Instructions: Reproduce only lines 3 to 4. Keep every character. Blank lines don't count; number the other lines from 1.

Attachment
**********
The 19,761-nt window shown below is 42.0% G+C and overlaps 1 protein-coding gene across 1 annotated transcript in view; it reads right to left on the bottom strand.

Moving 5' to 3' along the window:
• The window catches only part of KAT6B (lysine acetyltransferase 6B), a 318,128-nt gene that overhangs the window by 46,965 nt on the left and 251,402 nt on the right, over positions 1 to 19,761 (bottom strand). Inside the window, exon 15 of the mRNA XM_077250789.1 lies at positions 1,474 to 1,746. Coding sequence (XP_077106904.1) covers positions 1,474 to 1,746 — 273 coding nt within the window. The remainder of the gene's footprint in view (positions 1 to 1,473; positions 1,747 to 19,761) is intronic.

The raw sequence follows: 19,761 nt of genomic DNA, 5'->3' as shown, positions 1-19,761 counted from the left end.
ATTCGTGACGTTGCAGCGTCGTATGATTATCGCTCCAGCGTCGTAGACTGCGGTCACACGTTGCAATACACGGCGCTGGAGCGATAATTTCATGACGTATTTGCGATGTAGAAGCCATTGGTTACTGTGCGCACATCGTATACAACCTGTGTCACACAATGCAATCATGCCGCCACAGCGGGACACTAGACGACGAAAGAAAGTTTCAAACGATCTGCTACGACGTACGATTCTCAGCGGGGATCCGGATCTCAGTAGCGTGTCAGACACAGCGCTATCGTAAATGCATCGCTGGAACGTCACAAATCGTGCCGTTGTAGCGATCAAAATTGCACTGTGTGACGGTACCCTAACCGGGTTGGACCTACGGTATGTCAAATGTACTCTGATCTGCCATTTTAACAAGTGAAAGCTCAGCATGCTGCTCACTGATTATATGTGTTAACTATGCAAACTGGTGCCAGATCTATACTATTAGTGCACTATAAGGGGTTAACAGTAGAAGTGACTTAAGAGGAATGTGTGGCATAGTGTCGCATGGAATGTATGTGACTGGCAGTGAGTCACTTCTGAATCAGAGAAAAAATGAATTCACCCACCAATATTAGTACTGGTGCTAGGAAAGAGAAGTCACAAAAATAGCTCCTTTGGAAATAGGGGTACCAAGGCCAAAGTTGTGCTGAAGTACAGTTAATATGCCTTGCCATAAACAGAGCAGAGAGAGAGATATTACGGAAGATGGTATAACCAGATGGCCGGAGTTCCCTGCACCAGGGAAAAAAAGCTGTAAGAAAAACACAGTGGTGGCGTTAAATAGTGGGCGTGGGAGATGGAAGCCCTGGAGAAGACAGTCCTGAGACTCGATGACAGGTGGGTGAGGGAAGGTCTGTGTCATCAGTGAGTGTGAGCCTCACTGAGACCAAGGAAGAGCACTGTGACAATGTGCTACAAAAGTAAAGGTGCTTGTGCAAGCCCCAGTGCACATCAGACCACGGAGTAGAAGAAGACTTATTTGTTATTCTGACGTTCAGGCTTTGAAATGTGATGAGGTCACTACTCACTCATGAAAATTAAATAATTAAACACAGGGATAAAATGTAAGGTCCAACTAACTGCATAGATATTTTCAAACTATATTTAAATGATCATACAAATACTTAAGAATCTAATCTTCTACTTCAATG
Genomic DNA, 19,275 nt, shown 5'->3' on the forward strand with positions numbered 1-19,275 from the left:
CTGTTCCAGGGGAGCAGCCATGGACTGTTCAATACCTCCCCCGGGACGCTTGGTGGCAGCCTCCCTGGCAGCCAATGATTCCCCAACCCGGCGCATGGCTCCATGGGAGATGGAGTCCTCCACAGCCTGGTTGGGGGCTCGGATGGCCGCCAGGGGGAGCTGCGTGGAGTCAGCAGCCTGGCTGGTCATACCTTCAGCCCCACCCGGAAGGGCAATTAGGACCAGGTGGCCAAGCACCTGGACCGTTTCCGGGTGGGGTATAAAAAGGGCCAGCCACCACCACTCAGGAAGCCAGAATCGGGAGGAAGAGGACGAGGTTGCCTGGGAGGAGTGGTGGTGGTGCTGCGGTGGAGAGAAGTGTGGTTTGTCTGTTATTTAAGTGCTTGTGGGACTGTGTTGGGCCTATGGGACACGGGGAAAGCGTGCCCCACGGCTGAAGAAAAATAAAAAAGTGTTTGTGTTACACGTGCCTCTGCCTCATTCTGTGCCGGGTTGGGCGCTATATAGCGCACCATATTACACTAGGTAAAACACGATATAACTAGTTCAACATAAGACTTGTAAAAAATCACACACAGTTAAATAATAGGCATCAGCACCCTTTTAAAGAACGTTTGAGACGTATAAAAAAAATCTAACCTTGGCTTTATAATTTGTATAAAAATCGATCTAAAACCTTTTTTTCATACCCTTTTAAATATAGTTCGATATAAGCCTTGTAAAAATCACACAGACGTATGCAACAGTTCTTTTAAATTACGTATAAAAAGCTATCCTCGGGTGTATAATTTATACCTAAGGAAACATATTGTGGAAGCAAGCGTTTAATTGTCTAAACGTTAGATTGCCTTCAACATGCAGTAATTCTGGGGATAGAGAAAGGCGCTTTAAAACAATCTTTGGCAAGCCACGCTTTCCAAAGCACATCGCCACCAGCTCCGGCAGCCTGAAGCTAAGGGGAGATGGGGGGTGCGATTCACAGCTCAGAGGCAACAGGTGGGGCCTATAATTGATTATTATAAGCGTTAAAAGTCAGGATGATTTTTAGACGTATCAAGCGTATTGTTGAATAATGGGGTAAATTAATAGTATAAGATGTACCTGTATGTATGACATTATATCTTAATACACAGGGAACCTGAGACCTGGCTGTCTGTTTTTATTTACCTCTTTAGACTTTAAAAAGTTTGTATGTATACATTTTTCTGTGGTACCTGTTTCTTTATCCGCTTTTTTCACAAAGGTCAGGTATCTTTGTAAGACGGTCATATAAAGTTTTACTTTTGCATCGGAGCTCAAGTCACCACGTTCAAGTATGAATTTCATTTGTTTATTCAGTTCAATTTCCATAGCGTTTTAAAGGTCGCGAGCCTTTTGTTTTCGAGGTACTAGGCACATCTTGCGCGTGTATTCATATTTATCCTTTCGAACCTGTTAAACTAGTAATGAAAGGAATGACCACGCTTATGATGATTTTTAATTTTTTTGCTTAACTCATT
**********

• The window catches only part of KAT6B (lysine acetyltransferase 6B), a 318,128-nt gene that overhangs the window by 46,965 nt on the left and 251,402 nt on the right, over positions 1 to 19,761 (bottom strand). Inside the window, exon 15 of the mRNA XM_077250789.1 lies at positions 1,474 to 1,746. Coding sequence (XP_077106904.1) covers positions 1,474 to 1,746 — 273 coding nt within the window. The remainder of the gene's footprint in view (positions 1 to 1,473; positions 1,747 to 19,761) is intronic.

The raw sequence follows: 19,761 nt of genomic DNA, 5'->3' as shown, positions 1-19,761 counted from the left end.